Things look better in 2013 when roughly $40-45 million in cap room opens up. Then again, that’s mostly because a bunch of young, core players are coming off their rookie contracts. A good chunk of that money disappears if you want to re-sign or replace those guys.

Meanwhile, in Indianapolis, the Colts aren’t exactly in cap hell. If we count expiring contracts as free money then the Colts have a ton of players coming off the books next year, including Reggie Wayne, Robert Mathis, Jeff Saturday, Ryan Diem, Anthony Gonzalez, and Jamaal Anderson. Those guys alone totalled over $20 million in 2011 cap charges. Of course some of them will get re-signed but conventional wisdom says most won’t. More money opens up in 2013 when Dwight Freeney and Kerry Collins (ugh) roll off too.

Let’s also address some elephants in the room: Peyton Manning counts for $17 million in 2012. Dallas Clark counts for $8 million. Gary Bracket, $5 million. If you tell me all three of those guys will be back next year, you’re lying.

But of course being a General Manager isn’t just about finding the right players. At some level you’re involved in every aspect of team business, and that includes…

Stadium Drama Ahead

The Edward Jones Dome kind of sucks. It wasn’t designed by a team, it was designed by a city to lure in a team. As such it’s sterile, uninspired, and lacking in amenities that teams have come to expect in the last decade. It doesn’t support enough luxury suites. It’s not really good enough to host a Super Bowl. It the team doesn’t get a new stadium, everybody suspects they might just move to Los Angeles. Does any of this sound familiar to Indy fans?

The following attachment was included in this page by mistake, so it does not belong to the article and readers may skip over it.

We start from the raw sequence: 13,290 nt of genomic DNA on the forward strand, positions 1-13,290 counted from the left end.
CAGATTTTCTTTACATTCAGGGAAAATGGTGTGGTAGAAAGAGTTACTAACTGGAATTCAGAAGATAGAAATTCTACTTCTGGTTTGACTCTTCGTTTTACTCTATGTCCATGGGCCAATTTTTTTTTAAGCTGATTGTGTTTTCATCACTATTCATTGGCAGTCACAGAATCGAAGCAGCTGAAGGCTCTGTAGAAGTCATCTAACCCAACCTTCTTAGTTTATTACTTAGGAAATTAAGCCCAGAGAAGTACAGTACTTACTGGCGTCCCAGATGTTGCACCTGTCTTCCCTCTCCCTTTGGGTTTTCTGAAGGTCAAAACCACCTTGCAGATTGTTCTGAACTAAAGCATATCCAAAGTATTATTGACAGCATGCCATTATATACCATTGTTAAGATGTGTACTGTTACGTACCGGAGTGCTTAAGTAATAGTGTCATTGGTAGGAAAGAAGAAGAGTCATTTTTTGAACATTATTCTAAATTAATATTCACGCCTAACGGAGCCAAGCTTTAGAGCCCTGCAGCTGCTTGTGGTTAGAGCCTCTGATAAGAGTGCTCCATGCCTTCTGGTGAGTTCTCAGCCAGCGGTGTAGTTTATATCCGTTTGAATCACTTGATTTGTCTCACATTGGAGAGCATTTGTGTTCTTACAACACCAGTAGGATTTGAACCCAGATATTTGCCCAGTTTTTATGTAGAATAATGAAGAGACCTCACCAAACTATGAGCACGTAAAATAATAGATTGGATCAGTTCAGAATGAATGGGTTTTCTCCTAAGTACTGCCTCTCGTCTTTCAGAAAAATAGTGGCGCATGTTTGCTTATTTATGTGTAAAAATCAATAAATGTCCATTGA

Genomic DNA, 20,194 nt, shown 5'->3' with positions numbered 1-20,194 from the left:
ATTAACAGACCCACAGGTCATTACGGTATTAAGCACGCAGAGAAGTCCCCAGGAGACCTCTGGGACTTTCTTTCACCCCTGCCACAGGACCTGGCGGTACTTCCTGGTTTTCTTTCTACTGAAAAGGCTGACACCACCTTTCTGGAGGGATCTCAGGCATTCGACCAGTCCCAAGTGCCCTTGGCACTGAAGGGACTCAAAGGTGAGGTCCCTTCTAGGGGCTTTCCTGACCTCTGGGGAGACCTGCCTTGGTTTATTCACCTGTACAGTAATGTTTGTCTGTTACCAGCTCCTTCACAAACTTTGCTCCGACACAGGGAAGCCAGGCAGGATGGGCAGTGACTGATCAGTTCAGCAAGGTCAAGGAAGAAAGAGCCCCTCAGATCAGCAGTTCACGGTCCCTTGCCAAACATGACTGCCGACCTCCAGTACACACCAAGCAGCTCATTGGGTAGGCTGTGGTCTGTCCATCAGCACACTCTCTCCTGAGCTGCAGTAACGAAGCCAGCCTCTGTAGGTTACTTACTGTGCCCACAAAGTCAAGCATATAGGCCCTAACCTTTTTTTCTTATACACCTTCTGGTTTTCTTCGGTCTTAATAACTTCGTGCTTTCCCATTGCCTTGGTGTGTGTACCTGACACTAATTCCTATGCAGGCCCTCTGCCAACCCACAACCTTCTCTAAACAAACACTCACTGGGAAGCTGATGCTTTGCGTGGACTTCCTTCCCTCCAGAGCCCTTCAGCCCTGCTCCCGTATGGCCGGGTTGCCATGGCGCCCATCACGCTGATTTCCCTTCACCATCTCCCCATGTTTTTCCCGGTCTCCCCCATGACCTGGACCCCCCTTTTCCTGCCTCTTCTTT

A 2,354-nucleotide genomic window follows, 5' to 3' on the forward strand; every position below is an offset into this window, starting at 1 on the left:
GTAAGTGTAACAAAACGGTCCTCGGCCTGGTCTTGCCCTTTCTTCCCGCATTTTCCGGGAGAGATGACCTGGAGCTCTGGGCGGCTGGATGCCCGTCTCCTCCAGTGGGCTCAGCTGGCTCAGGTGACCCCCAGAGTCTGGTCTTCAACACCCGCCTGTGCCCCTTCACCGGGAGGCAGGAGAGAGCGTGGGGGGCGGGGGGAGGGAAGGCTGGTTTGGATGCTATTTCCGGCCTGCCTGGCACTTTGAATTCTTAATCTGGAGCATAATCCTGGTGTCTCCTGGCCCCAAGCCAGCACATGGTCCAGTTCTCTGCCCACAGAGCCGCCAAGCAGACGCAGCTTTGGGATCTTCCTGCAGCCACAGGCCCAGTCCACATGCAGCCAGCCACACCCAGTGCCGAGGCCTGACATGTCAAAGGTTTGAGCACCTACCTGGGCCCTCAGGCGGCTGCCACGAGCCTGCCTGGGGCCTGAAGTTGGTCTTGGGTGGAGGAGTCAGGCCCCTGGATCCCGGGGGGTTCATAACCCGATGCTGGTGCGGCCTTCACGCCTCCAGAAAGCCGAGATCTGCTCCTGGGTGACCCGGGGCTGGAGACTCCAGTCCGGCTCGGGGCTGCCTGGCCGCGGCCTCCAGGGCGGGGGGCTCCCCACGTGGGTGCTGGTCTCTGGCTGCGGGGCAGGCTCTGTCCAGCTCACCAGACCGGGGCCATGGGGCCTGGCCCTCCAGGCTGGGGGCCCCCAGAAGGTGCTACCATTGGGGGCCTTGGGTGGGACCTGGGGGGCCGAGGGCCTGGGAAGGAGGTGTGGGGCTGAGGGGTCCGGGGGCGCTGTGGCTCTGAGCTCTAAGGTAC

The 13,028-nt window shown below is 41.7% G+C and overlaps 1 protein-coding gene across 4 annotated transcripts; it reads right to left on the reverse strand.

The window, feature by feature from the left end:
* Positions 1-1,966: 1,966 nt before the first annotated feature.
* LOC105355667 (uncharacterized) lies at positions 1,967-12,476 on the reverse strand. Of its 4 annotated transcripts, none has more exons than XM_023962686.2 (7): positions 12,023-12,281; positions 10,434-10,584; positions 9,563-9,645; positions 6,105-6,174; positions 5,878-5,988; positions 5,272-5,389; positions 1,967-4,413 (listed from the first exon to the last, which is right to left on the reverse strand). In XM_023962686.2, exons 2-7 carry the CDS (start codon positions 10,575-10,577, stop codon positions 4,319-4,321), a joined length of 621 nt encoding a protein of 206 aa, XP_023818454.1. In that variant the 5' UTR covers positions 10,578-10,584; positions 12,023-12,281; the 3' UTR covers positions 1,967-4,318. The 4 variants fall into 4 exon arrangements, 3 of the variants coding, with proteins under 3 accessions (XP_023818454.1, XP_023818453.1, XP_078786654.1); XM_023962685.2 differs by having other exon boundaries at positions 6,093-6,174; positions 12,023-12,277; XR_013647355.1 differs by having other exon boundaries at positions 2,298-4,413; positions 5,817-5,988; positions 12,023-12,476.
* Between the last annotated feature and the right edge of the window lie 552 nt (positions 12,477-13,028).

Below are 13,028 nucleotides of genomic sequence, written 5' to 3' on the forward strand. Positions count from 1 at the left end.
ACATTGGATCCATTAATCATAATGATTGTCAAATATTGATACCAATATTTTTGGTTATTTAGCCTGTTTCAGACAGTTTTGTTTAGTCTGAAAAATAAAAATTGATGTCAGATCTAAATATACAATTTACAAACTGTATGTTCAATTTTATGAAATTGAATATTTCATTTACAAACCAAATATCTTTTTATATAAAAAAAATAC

Unfortunately for the Rams, the comparisons go downhill from there. Jim Irsay managed to finesse a sweetheart deal on a brand new stadium during the height of the housing boom with relatively little public outcry. Stan Kroenke is also a savvy businessman who has the love of his state but he faces much bigger hurdles than those Irsay jumped, mainly a city with a much weaker appetite for publicly financed construction.

In 1995, the St. Louis Cardinals started lobbying for a new ballpark. They didn’t get their wish until 2002, and they only got it by agreeing to pay 90% of the costs through private financing. Seriously. St. Louis would only cowboy up about $36 million to build a new park for the Cards but the city of Indy and state of Indiana shelled out $620 million to build Lucas Oil Stadium.

The Colts couldn’t have prayed for better timing on their stadium deal. In June of 2005, when Marion county and the surrounding counties were voting on the %1 sales tax hike to fund the Luke, the Pacers had just said a tearful goodbye to Reggie Miller after a season that started so well was wrecked by the Malice at the Palace brawl. Meanwhile the Colts were riding high after a 2004 season that saw Peyton break the touchdown record and win his second straight MVP. Today the Rams are coming off their fifth straight sub-.500 season while the Cardinals just won another World Series. Nobody in St. Louis is raising taxes to buy the Rams a new house.


None of this is to say that the Rams GM is a crappy job. But the Rams are no better than the Colts in terms of talent or finances and they’re facing a nasty stadium fight in the next few years. A GM candidate who can’t see that is someone I wouldn’t want running the Colts anyway.